Electric car grant cut

The Government significantly cut the financial help offered to those looking to buy a new electric car in December 2021, by reducing the plug-in car grant by £1000, from £2,500 to the new current grant of £1,500 (or no more than 35% of the purchase price of the vehicle).

Furthermore, the cost to qualify for the grant has been reduced, from £35,000, to £32,000.

This is a knock for those looking to buy an electric car, as typically entry prices are at a premium compared to conventional petrol or diesel cars, so incentives, or a reduction in outlay certainly helps car buyers to make the switch to electric.

It’s also a blow to car brands, many of whom have (or had) some of their most popular and accessible cars priced at just under £35k, in order for buyers to benefit.

Trudy Harrison, the transport minister, said the reason was to “refocus on the more affordable vehicles”, as richer demographics have typically been buying electric cars and benefiting from the associated grants.

However, the Government has always been open about the fact that the Plug-in Car Grant is a finite incentive, and with EV sales burgeoning (now accounting for around 10% of all car sales in the UK), there has always been a risk that the fund will run out.

The good news

UK electric car grants Vauxhall Corsa-e

There is still a grant of £1,500 available, and if you drive 12,000 miles or more, driving an electric car will still save you money over the time of ownership (you can read more in our guide ‘Does an electric car save you money?’).

Also, some car brands are now changing their pricing in order to make their electric cars still qualify for UK buyers, such as Vauxhall who have slashed prices in response to the Plug-in Car Grant reduction, by cutting the price of the Vauxhall Corsa-e by £2,000 (the entry-level Corsa-SE, which was previously £27,805 after the original PiCG, now comes in at £25,805. The electric Corsa range now tops out at £29,410 for the Elite). And the Vauxhall Mokka-e was reduced in price by £3,000 and all trims qualify (Mokka-e now starts at £29,365 for the SE model and rises to £30,495 for the Ultimate version).

Vauxhall is the first car manufacturer to announce its cut prices in response to the government’s changes to the plug-in car grant. And we expect more will follow suit, where possible, in order to win over those interested in electric cars, but only on the proviso of a grant to help make them switch.

If you buy a car for under £32,000 and qualify, then you don’t need to do anything in order to get the grant, as the dealer will include the value of the grant as money off. You’re not directly given the grant, as such.

And it’s worth mentioning that there’s no change to the electric vehicle grants available for other types of vehicles under the scheme, such as vans and wheelchair accessible vehicles (wheelchair-accessible EVs have retained the £2,500 grant and £35,000 price cap).

Cars still eligible

5 great electric cars that qualify for the grant Vauxhall Mokka-e

Many, many great electric cars are still eligible for the grant. You can read our guide on ‘5 great electric cars that still qualify for the grant’ for some in-depth information. But for now, some key electric cars that still qualify are the Vauxhall Corsa-e, Peugeot e-208, Renault Zoe, Mini Electric, Nissan Leaf, Vauxhall Mokka-e, MG ZS EV, MG5, and many more.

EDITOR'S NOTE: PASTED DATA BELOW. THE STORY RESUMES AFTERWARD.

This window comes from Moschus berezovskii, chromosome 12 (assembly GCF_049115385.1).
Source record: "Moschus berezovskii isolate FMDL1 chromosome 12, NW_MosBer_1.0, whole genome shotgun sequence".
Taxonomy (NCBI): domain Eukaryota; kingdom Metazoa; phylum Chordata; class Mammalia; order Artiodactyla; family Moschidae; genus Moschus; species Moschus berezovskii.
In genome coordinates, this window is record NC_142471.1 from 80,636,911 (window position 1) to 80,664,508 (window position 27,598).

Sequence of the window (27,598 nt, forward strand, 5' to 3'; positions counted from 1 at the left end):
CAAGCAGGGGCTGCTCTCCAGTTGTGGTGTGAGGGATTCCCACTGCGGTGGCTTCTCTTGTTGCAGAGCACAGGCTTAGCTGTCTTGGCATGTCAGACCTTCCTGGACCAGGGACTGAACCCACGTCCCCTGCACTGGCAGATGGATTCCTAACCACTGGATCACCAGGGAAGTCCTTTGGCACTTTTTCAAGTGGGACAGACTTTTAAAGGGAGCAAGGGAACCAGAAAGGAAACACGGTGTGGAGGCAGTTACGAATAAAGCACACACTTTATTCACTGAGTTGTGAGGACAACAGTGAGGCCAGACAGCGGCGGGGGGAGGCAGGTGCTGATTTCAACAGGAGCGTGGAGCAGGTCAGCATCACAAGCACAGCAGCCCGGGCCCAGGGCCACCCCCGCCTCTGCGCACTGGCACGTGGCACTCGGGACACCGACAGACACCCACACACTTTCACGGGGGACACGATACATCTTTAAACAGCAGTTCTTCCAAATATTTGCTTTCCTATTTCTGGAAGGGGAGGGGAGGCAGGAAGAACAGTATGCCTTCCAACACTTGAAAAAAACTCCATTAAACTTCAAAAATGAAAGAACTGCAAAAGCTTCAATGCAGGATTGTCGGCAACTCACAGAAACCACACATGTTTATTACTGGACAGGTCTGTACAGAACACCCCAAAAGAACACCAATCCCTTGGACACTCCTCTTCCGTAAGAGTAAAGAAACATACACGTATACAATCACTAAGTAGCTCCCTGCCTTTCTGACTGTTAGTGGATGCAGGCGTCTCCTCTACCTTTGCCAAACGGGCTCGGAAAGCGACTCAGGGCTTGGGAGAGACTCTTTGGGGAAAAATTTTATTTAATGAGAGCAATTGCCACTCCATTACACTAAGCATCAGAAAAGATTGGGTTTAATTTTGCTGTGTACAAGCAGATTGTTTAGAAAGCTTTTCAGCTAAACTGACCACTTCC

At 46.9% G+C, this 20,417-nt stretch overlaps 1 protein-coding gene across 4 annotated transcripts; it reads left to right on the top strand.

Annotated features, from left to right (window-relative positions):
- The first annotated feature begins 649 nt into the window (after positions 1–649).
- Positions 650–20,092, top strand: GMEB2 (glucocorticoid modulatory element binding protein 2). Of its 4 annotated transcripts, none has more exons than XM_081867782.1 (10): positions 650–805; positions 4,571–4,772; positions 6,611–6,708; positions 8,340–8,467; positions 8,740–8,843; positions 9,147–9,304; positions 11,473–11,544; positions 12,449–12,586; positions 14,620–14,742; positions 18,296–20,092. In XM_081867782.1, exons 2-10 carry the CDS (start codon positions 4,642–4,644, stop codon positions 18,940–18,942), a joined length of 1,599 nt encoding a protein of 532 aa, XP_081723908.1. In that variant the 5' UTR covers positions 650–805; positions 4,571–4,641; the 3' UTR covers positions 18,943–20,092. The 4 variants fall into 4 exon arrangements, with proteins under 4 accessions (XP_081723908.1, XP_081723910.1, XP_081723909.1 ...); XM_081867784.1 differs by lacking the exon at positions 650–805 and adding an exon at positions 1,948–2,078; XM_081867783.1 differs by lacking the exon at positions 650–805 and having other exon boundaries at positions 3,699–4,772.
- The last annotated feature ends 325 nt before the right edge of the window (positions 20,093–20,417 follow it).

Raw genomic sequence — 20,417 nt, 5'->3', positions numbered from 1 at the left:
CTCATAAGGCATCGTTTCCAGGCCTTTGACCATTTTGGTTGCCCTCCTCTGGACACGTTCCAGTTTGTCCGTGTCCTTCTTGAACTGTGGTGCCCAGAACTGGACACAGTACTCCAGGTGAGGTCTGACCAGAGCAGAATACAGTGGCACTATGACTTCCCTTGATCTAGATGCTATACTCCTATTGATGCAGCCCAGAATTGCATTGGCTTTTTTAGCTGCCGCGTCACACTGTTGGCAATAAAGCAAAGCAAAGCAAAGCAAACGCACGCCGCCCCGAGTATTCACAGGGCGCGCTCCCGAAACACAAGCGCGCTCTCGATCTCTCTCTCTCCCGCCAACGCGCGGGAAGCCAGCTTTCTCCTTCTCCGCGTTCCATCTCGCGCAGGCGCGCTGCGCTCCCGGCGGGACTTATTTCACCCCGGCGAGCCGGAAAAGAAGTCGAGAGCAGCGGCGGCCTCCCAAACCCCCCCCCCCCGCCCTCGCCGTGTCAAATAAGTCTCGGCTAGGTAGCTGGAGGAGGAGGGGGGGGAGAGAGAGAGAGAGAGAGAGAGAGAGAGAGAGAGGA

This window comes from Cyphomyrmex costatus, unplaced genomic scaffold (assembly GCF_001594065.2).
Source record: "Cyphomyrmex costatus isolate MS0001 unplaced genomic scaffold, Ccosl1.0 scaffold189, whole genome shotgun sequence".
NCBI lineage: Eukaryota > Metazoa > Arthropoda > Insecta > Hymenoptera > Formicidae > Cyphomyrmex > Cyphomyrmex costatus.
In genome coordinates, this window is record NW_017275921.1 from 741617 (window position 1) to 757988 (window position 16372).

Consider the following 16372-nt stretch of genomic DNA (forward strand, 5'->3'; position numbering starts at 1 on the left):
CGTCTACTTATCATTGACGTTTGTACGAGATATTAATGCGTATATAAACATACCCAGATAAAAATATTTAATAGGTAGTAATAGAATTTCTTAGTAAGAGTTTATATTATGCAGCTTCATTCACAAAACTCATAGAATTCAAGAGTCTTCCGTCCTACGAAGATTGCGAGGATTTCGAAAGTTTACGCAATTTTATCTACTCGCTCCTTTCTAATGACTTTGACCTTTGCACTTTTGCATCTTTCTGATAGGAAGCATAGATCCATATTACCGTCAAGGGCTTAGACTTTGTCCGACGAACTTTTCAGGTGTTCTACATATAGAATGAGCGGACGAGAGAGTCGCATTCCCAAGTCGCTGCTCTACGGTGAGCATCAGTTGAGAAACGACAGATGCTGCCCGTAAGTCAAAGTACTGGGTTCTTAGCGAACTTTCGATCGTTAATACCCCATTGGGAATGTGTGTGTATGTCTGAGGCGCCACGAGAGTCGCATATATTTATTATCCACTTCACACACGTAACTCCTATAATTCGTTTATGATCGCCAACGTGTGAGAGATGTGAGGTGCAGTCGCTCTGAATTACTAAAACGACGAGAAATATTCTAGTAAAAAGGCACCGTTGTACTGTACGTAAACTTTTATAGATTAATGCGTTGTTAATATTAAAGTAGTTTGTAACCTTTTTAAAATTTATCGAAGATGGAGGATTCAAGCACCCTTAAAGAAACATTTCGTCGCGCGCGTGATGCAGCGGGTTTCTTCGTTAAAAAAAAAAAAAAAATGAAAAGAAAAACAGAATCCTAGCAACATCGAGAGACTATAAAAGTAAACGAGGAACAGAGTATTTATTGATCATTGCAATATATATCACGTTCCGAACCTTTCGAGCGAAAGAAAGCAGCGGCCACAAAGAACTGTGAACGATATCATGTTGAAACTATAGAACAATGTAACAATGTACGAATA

Home charging scheme changes in 2022

UK electric car grants home charger

The grant to help pay for electric car home charger installation is also changing, but you have until March to still take advantage, so you’ll need to move quickly if you want to save money.

The current Electric Vehicle Homecharge Scheme (EVHS) offers electric vehicle (EV) owners grants of up to £350 towards the cost of having a home charger installed. Currently, all homeowners with off-street parking who are registered as the owner of an EV (including most plug-in hybrids) are eligible for the grant.

From 31 March 2022, the only people who will qualify for the grant are landlords of rental properties, and those living in leasehold flats.

Landlords will be able to make up to 200 applications for a maximum of £70,000 per year. Each property they apply for must have private parking, and there is no limit to how many chargers can be installed on a single property.

If you’re eligible, you can receive the grant in the form of a discount on your charger installation, as long as it is carried out by an approved EVHS installer. Your installer will check that you meet the criteria for the discount then deal with all the paperwork for you.

The OZEV site has a list of all the companies approved for EVHS installation, so start there if you’re thinking of getting a charger fitted.

The average cost of a home charger is £850. Prices range from £300 for slower 3.6kW chargers to more than £1500 for faster 22kW points.

Find your perfect EV

If you’re looking to switch to an electric car or a hybrid car this year, then use our EV finder tool, which will ask you about the type of car you want, and how many miles you drive, to create a shortlist of the best options, just for you. You can then explore each one, get a quote or book a test drive through us.